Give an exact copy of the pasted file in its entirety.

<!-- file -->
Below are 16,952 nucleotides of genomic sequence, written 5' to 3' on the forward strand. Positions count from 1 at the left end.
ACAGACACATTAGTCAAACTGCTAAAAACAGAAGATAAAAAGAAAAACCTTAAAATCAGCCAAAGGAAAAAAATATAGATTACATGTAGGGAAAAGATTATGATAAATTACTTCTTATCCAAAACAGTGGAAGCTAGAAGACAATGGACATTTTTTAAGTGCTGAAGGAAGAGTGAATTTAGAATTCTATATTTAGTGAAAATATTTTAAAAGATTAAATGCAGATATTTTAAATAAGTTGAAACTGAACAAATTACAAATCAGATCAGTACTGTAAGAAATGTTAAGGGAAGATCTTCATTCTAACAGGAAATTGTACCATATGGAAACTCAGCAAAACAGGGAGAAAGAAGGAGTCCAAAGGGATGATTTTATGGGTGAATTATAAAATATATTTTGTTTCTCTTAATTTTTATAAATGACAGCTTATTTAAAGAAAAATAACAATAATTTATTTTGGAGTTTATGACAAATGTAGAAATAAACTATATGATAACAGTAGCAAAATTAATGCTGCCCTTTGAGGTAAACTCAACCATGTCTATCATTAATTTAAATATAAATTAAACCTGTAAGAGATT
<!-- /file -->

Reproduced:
Below are 16,952 nucleotides of genomic sequence, written 5' to 3' on the forward strand. Positions count from 1 at the left end.
ACAGACACATTAGTCAAACTGCTAAAAACAGAAGATAAAAAGAAAAACCTTAAAATCAGCCAAAGGAAAAAAATATAGATTACATGTAGGGAAAAGATTATGATAAATTACTTCTTATCCAAAACAGTGGAAGCTAGAAGACAATGGACATTTTTTAAGTGCTGAAGGAAGAGTGAATTTAGAATTCTATATTTAGTGAAAATATTTTAAAAGATTAAATGCAGATATTTTAAATAAGTTGAAACTGAACAAATTACAAATCAGATCAGTACTGTAAGAAATGTTAAGGGAAGATCTTCATTCTAACAGGAAATTGTACCATATGGAAACTCAGCAAAACAGGGAGAAAGAAGGAGTCCAAAGGGATGATTTTATGGGTGAATTATAAAATATATTTTGTTTCTCTTAATTTTTATAAATGACAGCTTATTTAAAGAAAAATAACAATAATTTATTTTGGAGTTTATGACAAATGTAGAAATAAACTATATGATAACAGTAGCAAAATTAATGCTGCCCTTTGAGGTAAACTCAACCATGTCTATCATTAATTTAAATATAAATTAAACCTGTAAGAGATT